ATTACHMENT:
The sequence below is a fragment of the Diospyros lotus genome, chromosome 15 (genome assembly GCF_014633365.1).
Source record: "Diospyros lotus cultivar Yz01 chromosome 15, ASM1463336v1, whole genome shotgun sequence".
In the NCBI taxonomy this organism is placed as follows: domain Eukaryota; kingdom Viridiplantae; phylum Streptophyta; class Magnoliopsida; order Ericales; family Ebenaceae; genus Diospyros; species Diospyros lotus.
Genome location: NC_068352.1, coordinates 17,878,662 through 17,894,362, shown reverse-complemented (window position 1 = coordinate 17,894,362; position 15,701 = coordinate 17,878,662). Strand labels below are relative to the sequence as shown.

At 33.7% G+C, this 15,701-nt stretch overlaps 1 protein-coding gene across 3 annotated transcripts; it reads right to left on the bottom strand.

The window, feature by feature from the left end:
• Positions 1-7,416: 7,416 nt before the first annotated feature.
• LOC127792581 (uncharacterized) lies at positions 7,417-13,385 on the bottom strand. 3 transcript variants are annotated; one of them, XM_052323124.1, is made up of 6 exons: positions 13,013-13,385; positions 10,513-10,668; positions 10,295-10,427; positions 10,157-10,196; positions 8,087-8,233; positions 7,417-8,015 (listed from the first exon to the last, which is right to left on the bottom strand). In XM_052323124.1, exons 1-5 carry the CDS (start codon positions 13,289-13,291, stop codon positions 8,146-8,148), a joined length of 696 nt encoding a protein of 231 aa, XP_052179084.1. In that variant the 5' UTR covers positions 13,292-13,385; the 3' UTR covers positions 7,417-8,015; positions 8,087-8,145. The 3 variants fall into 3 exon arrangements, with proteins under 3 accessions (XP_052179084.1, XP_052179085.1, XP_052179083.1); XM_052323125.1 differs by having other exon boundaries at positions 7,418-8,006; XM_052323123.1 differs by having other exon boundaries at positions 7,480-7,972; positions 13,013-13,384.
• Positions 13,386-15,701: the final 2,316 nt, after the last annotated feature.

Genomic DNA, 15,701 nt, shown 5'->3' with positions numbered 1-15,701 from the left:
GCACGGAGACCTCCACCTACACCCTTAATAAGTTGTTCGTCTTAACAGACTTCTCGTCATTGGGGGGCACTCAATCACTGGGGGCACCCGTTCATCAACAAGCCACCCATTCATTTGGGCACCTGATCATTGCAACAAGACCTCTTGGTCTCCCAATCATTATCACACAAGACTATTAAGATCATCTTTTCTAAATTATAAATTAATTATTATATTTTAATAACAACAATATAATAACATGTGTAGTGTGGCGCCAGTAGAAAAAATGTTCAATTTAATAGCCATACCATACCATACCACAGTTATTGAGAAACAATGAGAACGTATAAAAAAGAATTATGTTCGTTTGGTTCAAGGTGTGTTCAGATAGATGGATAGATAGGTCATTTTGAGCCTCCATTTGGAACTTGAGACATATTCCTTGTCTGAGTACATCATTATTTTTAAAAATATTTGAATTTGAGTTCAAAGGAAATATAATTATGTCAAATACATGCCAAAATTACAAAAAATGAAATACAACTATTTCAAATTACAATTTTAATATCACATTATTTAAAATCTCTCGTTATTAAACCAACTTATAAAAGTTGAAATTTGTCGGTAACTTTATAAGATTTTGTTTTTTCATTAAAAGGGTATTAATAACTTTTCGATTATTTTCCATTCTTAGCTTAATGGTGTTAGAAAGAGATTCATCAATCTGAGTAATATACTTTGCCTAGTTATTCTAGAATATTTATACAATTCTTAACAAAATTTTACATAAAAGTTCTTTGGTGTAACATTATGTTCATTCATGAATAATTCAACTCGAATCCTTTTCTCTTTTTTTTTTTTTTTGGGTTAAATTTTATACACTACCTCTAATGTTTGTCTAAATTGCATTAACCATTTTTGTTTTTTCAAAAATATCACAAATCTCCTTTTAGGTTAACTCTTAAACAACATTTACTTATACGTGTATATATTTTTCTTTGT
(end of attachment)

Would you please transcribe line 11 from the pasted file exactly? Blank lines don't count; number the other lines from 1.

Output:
GCACGGAGACCTCCACCTACACCCTTAATAAGTTGTTCGTCTTAACAGACTTCTCGTCATTGGGGGGCACTCAATCACTGGGGGCACCCGTTCATCAACAAGCCACCCATTCATTTGGGCACCTGATCATTGCAACAAGACCTCTTGGTCTCCCAATCATTATCACACAAGACTATTAAGATCATCTTTTCTAAATTATAAATTAATTATTATATTTTAATAACAACAATATAATAACATGTGTAGTGTGGCGCCAGTAGAAAAAATGTTCAATTTAATAGCCATACCATACCATACCACAGTTATTGAGAAACAATGAGAACGTATAAAAAAGAATTATGTTCGTTTGGTTCAAGGTGTGTTCAGATAGATGGATAGATAGGTCATTTTGAGCCTCCATTTGGAACTTGAGACATATTCCTTGTCTGAGTACATCATTATTTTTAAAAATATTTGAATTTGAGTTCAAAGGAAATATAATTATGTCAAATACATGCCAAAATTACAAAAAATGAAATACAACTATTTCAAATTACAATTTTAATATCACATTATTTAAAATCTCTCGTTATTAAACCAACTTATAAAAGTTGAAATTTGTCGGTAACTTTATAAGATTTTGTTTTTTCATTAAAAGGGTATTAATAACTTTTCGATTATTTTCCATTCTTAGCTTAATGGTGTTAGAAAGAGATTCATCAATCTGAGTAATATACTTTGCCTAGTTATTCTAGAATATTTATACAATTCTTAACAAAATTTTACATAAAAGTTCTTTGGTGTAACATTATGTTCATTCATGAATAATTCAACTCGAATCCTTTTCTCTTTTTTTTTTTTTTTGGGTTAAATTTTATACACTACCTCTAATGTTTGTCTAAATTGCATTAACCATTTTTGTTTTTTCAAAAATATCACAAATCTCCTTTTAGGTTAACTCTTAAACAACATTTACTTATACGTGTATATATTTTTCTTTGT